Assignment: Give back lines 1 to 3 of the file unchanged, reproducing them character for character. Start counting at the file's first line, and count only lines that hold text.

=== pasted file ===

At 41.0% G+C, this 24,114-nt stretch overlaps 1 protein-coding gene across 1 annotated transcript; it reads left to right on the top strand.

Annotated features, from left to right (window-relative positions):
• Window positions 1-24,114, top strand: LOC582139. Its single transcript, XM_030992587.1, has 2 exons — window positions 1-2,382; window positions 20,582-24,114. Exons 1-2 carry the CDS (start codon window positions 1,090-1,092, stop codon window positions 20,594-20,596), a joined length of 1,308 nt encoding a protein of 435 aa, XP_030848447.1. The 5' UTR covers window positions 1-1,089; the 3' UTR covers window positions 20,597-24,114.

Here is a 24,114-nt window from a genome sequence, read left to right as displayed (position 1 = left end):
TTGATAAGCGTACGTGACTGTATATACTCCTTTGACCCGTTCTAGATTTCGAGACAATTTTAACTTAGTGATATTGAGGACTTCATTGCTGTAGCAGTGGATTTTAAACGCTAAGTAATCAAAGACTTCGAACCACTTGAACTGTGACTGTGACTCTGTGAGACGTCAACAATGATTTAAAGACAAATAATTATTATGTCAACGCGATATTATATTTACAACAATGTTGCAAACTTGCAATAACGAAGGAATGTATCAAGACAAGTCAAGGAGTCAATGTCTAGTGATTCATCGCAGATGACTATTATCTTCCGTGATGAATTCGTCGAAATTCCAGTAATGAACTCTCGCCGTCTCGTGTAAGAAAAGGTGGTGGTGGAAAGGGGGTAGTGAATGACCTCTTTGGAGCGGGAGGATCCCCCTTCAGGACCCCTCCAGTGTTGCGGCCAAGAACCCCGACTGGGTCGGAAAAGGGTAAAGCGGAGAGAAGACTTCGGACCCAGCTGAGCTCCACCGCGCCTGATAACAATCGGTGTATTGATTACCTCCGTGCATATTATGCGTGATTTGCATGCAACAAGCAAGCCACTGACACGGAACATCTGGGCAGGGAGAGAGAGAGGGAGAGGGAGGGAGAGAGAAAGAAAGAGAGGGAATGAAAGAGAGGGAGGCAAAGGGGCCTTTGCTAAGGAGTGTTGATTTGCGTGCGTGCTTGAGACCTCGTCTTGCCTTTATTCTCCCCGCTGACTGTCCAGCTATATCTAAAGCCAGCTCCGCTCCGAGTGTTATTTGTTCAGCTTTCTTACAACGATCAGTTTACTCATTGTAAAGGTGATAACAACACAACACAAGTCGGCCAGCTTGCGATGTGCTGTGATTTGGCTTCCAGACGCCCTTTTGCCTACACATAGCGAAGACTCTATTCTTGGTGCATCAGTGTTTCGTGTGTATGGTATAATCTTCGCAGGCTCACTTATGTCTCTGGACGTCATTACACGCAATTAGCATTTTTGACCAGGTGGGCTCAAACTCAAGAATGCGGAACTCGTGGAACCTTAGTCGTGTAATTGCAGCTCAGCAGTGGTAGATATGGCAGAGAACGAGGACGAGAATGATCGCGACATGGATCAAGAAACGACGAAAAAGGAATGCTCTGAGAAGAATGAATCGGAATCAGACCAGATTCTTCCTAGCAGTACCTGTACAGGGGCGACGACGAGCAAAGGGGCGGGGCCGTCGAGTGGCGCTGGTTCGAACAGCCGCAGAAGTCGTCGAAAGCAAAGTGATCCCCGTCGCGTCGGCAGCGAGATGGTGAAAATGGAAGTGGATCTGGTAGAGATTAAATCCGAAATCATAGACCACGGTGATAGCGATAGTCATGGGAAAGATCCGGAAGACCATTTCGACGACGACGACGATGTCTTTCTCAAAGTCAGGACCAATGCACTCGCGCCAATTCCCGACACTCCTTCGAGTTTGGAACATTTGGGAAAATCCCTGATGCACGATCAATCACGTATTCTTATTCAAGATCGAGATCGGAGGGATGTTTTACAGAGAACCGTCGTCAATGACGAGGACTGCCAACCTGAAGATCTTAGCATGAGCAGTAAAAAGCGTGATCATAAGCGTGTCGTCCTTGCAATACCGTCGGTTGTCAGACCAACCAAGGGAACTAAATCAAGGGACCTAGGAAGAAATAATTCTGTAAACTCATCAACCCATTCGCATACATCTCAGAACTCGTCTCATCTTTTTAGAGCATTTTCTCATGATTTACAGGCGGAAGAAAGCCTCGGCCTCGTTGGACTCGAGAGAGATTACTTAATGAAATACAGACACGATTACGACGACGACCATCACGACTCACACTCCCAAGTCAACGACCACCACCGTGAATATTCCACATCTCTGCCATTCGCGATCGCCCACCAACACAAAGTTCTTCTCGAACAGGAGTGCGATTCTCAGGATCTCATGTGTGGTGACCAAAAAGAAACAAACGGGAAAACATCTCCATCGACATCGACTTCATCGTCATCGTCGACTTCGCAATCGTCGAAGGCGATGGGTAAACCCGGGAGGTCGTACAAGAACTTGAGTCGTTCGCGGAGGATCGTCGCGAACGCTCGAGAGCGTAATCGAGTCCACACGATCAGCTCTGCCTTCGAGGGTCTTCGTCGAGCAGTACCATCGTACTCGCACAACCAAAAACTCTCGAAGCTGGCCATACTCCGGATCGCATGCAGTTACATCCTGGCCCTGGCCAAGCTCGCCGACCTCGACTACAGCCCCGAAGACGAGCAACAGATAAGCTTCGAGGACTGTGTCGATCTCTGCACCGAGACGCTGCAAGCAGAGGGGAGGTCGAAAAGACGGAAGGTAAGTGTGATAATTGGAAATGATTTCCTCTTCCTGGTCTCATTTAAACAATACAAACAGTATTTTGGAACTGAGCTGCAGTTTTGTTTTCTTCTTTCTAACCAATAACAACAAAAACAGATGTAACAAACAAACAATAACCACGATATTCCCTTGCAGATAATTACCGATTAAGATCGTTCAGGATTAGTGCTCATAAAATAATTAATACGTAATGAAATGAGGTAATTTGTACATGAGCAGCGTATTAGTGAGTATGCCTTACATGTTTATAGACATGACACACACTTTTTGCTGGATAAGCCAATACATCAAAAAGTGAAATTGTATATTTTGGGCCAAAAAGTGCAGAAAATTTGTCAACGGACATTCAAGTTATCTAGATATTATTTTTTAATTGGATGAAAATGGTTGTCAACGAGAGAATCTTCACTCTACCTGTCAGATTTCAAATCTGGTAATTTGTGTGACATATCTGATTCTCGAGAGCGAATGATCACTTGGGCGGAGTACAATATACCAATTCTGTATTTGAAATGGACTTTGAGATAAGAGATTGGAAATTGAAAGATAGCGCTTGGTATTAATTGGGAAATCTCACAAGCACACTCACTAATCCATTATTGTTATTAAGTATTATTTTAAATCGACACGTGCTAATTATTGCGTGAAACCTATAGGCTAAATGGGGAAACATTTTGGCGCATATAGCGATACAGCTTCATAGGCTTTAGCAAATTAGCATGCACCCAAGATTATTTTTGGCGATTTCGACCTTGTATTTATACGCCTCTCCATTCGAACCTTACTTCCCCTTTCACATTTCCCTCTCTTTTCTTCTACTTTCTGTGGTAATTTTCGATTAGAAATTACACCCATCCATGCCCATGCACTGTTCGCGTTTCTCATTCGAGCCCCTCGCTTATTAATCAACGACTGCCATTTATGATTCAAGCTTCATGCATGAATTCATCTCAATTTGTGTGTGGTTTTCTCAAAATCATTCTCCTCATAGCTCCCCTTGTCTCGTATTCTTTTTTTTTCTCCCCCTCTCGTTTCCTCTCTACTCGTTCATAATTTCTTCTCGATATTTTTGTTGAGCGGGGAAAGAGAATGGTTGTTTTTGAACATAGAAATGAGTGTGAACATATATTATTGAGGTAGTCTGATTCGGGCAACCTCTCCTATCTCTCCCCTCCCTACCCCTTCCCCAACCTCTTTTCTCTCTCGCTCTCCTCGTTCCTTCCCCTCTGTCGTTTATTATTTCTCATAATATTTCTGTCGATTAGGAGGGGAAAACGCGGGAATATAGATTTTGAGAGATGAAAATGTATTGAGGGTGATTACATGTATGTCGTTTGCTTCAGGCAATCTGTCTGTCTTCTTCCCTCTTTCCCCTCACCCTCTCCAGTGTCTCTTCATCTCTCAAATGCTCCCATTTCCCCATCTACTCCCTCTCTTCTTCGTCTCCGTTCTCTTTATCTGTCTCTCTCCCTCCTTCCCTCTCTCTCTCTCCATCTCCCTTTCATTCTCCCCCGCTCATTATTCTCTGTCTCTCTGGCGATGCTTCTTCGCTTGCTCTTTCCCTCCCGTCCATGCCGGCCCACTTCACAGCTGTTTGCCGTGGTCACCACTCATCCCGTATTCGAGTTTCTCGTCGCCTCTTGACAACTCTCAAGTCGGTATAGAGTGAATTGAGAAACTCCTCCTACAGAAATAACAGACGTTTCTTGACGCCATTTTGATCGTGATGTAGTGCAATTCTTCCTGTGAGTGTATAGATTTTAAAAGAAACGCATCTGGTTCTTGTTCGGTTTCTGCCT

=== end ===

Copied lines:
At 41.0% G+C, this 24,114-nt stretch overlaps 1 protein-coding gene across 1 annotated transcript; it reads left to right on the top strand.

Annotated features, from left to right (window-relative positions):
• Window positions 1-24,114, top strand: LOC582139. Its single transcript, XM_030992587.1, has 2 exons — window positions 1-2,382; window positions 20,582-24,114. Exons 1-2 carry the CDS (start codon window positions 1,090-1,092, stop codon window positions 20,594-20,596), a joined length of 1,308 nt encoding a protein of 435 aa, XP_030848447.1. The 5' UTR covers window positions 1-1,089; the 3' UTR covers window positions 20,597-24,114.